I brought my son to sleepaway camp yesterday. Even though he loved it last year, he panicked yesterday on the long drive, suddenly saying that he didn’t want to go.
Twenty miles away from camp, he told me he was scared, and he was sad that only one friend going this year instead of two. He didn’t like the showers; he didn’t like the darkness; he missed his home and bed and sister and mom and friends.
So we stopped at a rest stop in the middle of nowhere for a treat, and as we walked back to the car, he suddenly took my hand – my little big ten-year-old who just started wearing men’s size shoes. I teased him to lighten the mood: “SO, you’re still not too old to hold hands with your mom!”
He looked around quickly: “Well, there’s no one here I know.” And he held my hand firmly.
And so it goes. My sweet son, caught in between childhood and tween-hood, in a place where no one really knows anyone or what comes next.
As we drove up to camp, those clouds that were following us turned very dark, and suddenly were were driving through pelting rain. My son begged me to take him home. Pretty desperately I babbled about other topics, future vacations and sports and playdates – an lame old coping mechanism left over from my terrible marriage. Sure enough, it didn’t really work.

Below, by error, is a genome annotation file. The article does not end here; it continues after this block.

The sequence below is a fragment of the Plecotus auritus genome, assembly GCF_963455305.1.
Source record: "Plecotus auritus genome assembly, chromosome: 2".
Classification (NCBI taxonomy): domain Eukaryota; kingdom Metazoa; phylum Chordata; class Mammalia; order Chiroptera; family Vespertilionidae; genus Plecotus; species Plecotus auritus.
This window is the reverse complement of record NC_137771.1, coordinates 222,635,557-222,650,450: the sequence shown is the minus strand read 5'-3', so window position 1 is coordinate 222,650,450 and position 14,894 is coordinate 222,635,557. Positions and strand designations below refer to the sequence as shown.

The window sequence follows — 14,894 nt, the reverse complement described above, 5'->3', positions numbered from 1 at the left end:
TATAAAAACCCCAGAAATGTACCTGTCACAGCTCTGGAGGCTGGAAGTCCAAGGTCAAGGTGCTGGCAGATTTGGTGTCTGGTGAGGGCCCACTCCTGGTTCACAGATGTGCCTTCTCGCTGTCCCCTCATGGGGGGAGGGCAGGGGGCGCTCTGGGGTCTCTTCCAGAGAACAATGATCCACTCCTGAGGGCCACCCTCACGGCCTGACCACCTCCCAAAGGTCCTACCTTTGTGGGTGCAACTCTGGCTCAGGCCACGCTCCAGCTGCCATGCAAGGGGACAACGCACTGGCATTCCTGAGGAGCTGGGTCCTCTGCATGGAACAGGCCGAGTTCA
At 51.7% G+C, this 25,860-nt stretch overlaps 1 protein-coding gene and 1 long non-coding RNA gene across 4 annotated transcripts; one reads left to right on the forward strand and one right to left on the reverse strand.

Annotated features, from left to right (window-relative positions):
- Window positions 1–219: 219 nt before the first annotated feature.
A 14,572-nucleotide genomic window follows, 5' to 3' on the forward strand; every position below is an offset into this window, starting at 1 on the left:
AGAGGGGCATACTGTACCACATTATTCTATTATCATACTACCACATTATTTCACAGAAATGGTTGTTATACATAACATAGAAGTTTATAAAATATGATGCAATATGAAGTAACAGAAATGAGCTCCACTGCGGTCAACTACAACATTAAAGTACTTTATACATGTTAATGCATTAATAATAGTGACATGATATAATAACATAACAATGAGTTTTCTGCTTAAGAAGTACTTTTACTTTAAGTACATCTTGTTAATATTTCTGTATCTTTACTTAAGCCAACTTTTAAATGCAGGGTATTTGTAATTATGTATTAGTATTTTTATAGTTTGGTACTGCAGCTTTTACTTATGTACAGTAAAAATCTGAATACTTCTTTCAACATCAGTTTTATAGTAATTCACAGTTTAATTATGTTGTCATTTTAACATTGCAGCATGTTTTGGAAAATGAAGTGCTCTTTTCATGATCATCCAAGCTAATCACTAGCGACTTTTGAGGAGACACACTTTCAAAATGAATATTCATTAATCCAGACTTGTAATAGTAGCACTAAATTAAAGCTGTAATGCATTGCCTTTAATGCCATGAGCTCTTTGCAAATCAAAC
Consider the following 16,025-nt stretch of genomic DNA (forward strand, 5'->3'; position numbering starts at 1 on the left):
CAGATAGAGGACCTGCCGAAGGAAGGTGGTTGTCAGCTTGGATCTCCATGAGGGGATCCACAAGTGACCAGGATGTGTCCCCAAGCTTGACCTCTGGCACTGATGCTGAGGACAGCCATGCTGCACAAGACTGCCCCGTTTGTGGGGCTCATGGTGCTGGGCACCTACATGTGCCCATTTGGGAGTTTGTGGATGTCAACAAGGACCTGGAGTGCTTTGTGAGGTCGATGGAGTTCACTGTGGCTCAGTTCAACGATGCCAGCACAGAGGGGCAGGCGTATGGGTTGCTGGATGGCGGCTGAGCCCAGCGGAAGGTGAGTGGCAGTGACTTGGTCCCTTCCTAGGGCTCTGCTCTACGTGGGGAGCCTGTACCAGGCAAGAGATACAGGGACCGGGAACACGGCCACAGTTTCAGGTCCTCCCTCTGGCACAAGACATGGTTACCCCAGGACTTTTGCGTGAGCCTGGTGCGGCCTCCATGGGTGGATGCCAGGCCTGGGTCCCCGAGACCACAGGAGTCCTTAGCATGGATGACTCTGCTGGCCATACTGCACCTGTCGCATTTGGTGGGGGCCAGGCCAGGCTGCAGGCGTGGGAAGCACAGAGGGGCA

Then we went around a curve and suddenly heard the singing of the teenage counselors standing up on a covered porch. My son started yelling that he spotted his last-year counselor among them. I noticed that through the rain, it was still sunny, and I started looking for a rainbow.
We stopped for parking directions, and suddenly my son’s window was open. He greeted the counselor and asked if they would have a big, huge surprise welcome-to-camp-game that night. He explained that this was his second year at camp.
The older boy smiled as he told my son that he wasn’t quite sure, and even if he knew, he couldn’t tell. And then he winked, welcomed my son back, and explained the parking, and the bags, and sign-in procedure. My son told him he knew it all from last year – and he did.
And so I let my little boy run the show and go off into the great unknown without me. He didn’t need me at all until the very end, when he jumped down off his top bunk to give me a huge hug. And I knew all was well with my little-big boy who didn’t huge me for two years during the Great Divorce.
He’s on his way, my boy.